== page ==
Nikon D4 Digital SLR
When Thomas Sutton designed the first photographic single lens reflex (SLR) camera in 1866 he probably could not have dreamt of the Nikon D4. Cameras have, thanks to the advances in computer and lens technology, become full multi-media gadgets.
The FX-Format D4 digital SLR, for instance, can shoot 10 frames per second with full autofocus, laying each shot on a 16.2 megapixel canvas. The 36 x 23.9 milimeter imaging chip ensures good results particularly in low light. In fact, its image sensor supports a sensitivity range from ISO 50 to an incredible ISO 204800.
Nikon says that “The new 91K-pixel (approximately 91,000 pixels) RGB sensor supports the Advanced Scene Recognition System, which is able to recognize human faces even when images are framed using the optical viewfinder.” The also claim that the D4 “offers superior image quality rich in detail along with excellent high-speed performance.”
But what do the experts think of the Nikon D4?
Richard Butler of dpreview thinks that “Nikon has clearly paid attention to professional photographers’ workflow requirements when shooting, and has tried to set the camera up so there’s no need to use a laptop alongside it any more.”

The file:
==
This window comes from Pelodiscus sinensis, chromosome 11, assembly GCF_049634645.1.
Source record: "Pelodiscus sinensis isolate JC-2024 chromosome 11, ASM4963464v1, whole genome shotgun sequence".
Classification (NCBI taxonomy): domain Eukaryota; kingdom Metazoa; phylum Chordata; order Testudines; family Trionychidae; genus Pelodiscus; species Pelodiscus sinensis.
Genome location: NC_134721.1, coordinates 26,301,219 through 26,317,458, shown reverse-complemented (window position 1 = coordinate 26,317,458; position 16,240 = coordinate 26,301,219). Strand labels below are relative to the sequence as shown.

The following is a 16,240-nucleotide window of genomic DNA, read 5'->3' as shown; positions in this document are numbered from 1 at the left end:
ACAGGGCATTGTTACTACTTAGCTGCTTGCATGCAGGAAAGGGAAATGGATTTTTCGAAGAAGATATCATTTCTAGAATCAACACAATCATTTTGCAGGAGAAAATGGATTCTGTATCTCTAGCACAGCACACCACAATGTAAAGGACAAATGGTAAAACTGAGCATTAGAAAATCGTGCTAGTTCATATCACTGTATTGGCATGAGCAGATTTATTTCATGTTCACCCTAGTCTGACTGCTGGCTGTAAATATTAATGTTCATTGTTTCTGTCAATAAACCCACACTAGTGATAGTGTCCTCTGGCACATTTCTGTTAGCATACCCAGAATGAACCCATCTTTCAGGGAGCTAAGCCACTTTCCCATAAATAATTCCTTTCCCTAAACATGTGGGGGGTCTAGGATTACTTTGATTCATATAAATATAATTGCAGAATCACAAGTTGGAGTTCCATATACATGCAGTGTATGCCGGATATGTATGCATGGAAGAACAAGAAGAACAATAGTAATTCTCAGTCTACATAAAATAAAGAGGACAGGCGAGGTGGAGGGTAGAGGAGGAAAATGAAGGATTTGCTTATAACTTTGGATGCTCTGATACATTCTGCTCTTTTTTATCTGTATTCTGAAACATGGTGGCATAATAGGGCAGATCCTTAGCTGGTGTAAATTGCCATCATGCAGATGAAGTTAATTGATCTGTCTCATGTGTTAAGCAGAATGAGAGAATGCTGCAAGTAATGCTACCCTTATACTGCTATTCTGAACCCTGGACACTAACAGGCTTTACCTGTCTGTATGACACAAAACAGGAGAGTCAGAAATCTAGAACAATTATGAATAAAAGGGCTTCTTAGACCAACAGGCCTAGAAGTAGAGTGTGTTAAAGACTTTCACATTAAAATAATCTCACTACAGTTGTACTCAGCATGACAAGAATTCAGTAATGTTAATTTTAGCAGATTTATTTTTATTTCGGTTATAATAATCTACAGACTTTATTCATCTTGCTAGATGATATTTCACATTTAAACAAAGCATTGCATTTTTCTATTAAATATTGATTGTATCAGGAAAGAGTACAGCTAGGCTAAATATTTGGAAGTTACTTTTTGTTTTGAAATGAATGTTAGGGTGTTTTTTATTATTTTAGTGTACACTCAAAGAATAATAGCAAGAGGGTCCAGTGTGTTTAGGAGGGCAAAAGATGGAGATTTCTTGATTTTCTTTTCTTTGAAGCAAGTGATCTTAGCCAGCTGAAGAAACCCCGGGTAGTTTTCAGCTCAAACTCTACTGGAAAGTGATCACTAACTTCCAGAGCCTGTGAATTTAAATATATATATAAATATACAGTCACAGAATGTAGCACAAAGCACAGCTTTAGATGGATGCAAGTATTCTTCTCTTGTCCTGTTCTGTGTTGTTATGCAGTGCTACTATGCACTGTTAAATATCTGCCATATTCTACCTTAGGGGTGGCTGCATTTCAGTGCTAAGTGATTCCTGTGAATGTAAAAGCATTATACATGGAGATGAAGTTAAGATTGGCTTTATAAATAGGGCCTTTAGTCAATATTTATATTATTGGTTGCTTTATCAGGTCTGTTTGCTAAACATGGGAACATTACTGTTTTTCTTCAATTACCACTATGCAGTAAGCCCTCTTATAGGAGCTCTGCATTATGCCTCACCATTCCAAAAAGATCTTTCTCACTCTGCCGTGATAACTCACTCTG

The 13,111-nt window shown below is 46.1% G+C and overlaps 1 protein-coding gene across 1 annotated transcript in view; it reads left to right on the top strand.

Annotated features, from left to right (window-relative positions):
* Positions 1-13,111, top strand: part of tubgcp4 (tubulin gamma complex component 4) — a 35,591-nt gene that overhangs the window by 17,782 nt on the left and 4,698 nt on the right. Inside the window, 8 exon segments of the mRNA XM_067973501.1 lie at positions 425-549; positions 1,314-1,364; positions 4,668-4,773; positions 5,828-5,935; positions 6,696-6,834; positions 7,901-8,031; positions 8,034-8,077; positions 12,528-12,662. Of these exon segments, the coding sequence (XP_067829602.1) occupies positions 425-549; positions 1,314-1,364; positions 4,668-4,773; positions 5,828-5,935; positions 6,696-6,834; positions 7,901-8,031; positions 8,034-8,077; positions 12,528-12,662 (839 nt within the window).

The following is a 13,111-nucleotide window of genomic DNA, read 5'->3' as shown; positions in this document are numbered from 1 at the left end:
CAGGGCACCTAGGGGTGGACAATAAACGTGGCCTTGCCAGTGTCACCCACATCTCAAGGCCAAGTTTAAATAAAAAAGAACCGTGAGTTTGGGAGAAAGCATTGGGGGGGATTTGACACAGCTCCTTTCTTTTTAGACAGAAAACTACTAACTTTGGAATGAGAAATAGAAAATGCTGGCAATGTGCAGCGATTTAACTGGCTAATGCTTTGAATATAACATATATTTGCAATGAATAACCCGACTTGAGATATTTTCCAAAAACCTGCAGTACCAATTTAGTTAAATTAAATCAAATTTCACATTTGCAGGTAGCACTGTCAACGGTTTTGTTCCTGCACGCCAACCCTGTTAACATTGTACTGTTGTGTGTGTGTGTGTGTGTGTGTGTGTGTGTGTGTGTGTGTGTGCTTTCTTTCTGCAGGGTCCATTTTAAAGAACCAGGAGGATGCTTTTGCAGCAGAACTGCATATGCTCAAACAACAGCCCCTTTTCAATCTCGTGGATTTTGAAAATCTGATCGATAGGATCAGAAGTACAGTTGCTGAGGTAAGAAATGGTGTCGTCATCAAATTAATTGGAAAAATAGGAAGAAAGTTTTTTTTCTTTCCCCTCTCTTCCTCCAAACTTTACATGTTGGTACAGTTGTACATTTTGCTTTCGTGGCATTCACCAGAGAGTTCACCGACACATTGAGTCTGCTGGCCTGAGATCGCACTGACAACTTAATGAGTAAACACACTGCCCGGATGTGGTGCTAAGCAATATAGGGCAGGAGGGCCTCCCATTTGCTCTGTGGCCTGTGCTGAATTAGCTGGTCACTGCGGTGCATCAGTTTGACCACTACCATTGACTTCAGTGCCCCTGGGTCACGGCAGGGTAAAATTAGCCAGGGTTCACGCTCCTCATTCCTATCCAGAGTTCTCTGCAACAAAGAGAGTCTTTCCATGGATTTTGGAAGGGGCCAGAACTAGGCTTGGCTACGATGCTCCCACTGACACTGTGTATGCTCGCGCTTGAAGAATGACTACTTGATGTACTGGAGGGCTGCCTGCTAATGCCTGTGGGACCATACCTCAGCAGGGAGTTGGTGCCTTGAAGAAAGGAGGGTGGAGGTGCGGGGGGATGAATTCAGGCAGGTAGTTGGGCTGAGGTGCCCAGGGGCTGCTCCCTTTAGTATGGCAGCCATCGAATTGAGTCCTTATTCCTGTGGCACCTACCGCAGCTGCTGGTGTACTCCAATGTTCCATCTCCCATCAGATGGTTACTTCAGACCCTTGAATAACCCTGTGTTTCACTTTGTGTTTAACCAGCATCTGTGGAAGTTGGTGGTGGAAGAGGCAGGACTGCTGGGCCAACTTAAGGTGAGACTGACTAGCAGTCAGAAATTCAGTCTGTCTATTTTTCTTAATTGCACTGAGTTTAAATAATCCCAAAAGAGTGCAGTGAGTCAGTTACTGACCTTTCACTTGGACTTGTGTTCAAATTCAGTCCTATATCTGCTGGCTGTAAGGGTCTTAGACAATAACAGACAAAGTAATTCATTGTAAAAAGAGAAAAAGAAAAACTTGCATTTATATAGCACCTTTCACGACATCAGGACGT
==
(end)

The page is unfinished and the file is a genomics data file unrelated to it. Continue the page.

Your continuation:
Engadget’s Darren Murph took the D4 out and came back with the opinion that “it’s not exactly easy to revolutionize the photographic world twice in less than three years. The D4 is simply a refined D3S, with a smattering of features…”
Wired’s Dan Havlik and a friend took the D4 into “the shadowy depths of New York City’s Grand Central Station” and found “the D4’s quick and accurate 51-point autofocus system was tack sharp.”
And after a PopPhoto test, their Philip Ryan claims “Nikon’s pro-level speed shooter just keeps getting better.” Rounding off, “But, if the D3s’s ultra-clean low-ISO images matter more to you, then it might not make sense to move to the D4. Videographers, however, should definitely consider the D4.”
For more info, see the Nikon D4 specifications page
Also see History of the SLR camera